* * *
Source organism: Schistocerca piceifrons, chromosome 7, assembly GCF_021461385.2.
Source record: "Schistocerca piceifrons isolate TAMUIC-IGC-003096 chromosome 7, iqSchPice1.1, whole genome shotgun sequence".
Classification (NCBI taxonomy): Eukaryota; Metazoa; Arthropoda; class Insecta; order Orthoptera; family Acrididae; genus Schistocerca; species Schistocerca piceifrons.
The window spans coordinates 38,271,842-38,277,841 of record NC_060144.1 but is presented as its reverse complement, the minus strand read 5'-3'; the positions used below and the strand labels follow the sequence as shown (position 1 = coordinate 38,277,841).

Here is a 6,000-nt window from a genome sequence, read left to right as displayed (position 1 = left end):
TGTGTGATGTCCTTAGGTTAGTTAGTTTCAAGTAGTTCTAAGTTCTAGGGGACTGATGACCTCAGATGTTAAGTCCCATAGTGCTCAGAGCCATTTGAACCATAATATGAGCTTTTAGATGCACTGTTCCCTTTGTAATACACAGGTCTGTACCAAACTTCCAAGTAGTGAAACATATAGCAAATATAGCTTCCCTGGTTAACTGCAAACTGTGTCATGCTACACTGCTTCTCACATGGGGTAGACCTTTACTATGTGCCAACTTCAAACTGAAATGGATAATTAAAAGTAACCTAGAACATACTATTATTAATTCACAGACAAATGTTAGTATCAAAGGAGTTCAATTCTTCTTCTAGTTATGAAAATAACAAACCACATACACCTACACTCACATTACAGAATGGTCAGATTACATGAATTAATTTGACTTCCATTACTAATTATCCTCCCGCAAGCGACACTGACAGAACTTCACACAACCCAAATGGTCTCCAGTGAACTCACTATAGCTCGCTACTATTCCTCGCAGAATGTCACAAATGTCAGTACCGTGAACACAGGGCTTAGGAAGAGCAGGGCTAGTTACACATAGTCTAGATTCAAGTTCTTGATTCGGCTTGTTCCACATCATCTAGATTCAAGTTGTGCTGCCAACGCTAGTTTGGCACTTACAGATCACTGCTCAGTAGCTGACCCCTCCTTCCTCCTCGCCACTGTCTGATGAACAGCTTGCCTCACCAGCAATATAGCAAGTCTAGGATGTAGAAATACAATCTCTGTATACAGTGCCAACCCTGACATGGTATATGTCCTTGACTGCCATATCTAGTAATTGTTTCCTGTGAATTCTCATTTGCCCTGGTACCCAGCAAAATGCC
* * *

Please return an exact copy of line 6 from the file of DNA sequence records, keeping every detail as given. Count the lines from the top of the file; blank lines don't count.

TGTGTGATGTCCTTAGGTTAGTTAGTTTCAAGTAGTTCTAAGTTCTAGGGGACTGATGACCTCAGATGTTAAGTCCCATAGTGCTCAGAGCCATTTGAACCATAATATGAGCTTTTAGATGCACTGTTCCCTTTGTAATACACAGGTCTGTACCAAACTTCCAAGTAGTGAAACATATAGCAAATATAGCTTCCCTGGTTAACTGCAAACTGTGTCATGCTACACTGCTTCTCACATGGGGTAGACCTTTACTATGTGCCAACTTCAAACTGAAATGGATAATTAAAAGTAACCTAGAACATACTATTATTAATTCACAGACAAATGTTAGTATCAAAGGAGTTCAATTCTTCTTCTAGTTATGAAAATAACAAACCACATACACCTACACTCACATTACAGAATGGTCAGATTACATGAATTAATTTGACTTCCATTACTAATTATCCTCCCGCAAGCGACACTGACAGAACTTCACACAACCCAAATGGTCTCCAGTGAACTCACTATAGCTCGCTACTATTCCTCGCAGAATGTCACAAATGTCAGTACCGTGAACACAGGGCTTAGGAAGAGCAGGGCTAGTTACACATAGTCTAGATTCAAGTTCTTGATTCGGCTTGTTCCACATCATCTAGATTCAAGTTGTGCTGCCAACGCTAGTTTGGCACTTACAGATCACTGCTCAGTAGCTGACCCCTCCTTCCTCCTCGCCACTGTCTGATGAACAGCTTGCCTCACCAGCAATATAGCAAGTCTAGGATGTAGAAATACAATCTCTGTATACAGTGCCAACCCTGACATGGTATATGTCCTTGACTGCCATATCTAGTAATTGTTTCCTGTGAATTCTCATTTGCCCTGGTACCCAGCAAAATGCC